This exercise has strengthened our community policing strategy, which is enshrined in the Police Act, 2020.”
He also listed his signing the 2022 Electoral Law that is being applauded by both Nigerians and the international community.
Unfortunately, despite his efforts to wash his hands from the blame of non-performance, Nigerians have bluntly refused to accept Buhari’s latter-day explanations for recorded achievement of his administration. Nigerians are the ones that feel the pinch of the economy because the cost virtually every farm product or manufactured item in the market has increase 100 per cent. In fact, cost of living is affecting every family, not to mention the almost non-availability of petroleum products, added to the worrisome internal security problem. These facts are open before every Nigerian. They vehemently argue that whatever scorecard the President is dangling before them at this late hour does not change their opinion on his non-performance record. Smartly, as a strategic military general, President Buhari started to wash his hands by seizing the unique opportunity presented by an international platform. Interestingly, apart from other definite reform approvals by the President, his farewell disclosure at the 77th
Session of the United Nations General Assembly on September 21, 2022, where he said: “I re-affirm on the global stage that, as President, I have set the goal that one of the enduring legacies I would like to leave is to entrench a process of free, fair, transparent and credible elections through which Nigerians elect leaders of their choice.”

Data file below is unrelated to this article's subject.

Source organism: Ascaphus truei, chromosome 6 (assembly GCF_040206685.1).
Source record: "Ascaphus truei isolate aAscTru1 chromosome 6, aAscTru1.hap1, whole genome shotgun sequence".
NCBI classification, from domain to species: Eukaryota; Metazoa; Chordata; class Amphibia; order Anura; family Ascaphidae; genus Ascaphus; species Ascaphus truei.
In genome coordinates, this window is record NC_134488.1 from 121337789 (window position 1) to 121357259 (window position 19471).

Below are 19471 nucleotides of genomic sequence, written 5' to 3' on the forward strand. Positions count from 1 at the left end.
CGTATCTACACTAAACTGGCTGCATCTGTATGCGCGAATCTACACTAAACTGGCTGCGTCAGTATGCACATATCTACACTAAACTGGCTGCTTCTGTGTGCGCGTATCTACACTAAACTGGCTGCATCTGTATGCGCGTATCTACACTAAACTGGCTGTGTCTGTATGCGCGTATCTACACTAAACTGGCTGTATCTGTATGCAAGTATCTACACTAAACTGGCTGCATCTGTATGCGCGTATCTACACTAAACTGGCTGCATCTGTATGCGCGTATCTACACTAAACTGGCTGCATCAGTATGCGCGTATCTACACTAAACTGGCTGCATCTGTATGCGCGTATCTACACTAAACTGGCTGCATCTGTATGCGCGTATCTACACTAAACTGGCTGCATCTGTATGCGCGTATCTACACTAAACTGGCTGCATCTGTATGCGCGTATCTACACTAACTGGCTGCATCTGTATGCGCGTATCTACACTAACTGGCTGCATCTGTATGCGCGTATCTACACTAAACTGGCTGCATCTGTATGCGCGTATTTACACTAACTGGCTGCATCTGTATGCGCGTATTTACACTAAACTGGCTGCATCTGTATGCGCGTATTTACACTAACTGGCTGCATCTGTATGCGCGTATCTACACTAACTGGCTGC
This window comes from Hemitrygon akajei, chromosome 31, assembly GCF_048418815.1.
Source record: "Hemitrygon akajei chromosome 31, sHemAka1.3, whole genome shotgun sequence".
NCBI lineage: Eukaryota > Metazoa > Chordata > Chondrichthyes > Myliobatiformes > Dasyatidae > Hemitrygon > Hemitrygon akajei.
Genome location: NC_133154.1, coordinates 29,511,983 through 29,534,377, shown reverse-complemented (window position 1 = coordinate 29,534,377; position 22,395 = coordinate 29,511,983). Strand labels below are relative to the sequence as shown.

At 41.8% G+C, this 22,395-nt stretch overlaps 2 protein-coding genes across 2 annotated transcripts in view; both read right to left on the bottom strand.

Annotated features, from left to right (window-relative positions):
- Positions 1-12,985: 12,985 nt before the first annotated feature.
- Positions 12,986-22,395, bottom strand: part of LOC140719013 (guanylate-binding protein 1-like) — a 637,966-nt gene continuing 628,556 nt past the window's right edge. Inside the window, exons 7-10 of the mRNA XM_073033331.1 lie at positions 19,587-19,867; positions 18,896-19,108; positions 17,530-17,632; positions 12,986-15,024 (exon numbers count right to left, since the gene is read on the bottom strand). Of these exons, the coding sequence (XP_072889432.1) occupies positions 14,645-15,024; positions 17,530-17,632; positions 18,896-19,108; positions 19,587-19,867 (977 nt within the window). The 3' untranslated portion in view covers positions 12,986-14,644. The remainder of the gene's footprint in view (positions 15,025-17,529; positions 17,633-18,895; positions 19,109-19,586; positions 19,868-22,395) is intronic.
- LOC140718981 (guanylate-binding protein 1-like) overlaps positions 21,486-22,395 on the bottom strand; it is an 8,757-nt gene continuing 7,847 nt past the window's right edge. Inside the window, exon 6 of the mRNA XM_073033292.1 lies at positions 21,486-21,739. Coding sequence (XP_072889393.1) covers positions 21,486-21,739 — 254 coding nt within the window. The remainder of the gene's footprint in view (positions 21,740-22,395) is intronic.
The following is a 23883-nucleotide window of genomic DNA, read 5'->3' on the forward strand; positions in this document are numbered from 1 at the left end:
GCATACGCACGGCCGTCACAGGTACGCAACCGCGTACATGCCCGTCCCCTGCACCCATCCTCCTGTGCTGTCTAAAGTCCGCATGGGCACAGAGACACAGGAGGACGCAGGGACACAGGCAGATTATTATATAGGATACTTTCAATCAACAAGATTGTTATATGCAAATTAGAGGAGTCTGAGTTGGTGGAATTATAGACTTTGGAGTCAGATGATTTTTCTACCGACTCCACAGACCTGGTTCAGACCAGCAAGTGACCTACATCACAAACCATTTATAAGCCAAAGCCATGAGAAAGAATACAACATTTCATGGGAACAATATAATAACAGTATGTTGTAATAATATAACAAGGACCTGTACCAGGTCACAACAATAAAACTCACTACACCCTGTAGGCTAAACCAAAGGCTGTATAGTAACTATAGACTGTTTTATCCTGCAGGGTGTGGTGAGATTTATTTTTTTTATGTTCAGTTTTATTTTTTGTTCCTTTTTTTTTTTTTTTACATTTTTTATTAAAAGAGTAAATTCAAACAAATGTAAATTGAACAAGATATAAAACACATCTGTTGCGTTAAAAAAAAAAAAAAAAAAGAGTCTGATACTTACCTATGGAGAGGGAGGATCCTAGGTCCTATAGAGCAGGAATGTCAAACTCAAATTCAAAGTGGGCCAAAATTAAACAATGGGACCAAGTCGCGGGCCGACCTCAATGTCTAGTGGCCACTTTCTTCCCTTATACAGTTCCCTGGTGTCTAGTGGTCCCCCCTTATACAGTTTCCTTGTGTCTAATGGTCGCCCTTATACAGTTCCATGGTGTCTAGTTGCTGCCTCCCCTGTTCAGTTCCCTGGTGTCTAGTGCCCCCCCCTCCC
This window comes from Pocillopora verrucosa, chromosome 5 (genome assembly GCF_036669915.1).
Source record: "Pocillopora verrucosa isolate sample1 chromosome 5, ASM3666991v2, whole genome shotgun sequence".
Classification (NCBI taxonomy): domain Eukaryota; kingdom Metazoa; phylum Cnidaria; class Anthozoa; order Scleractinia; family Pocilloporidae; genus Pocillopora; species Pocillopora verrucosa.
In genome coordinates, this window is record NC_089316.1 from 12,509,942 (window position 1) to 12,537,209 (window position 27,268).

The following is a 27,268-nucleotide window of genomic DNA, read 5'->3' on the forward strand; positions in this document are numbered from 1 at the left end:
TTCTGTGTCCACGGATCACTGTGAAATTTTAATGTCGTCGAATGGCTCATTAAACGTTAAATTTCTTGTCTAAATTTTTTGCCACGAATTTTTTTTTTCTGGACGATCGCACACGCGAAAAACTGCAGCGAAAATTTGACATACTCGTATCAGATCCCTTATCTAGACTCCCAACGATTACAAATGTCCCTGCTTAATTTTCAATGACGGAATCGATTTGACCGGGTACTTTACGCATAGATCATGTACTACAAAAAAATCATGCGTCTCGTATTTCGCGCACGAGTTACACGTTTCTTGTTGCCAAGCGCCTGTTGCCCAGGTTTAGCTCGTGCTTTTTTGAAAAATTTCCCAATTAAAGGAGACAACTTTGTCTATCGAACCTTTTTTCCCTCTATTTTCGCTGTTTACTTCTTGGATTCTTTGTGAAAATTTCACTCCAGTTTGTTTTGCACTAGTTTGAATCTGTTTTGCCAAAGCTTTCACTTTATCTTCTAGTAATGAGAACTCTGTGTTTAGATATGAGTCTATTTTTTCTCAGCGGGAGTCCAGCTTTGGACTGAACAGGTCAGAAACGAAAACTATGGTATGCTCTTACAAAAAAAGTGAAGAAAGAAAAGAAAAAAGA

Back in the country, he used the three-day police retreat in Imo State, to further panel beat his score card on security by lauding his administration for approving the increase in remuneration and recruitment of 10,000 police constables annually to address the wide manpower gap in the police force and other police reforms by his administration. The President said. “I approved the adoption of the community policing model as the internal security strategy of the country with requisite
funds released to implement the initiative.”
However, the President did not disclose that a whopping N13 billion had already been approved for such a needless security programme, instead of ensuring the establishment of a state police system. Unknown to those at the retreat, the President carefully washed his hands off any blame during the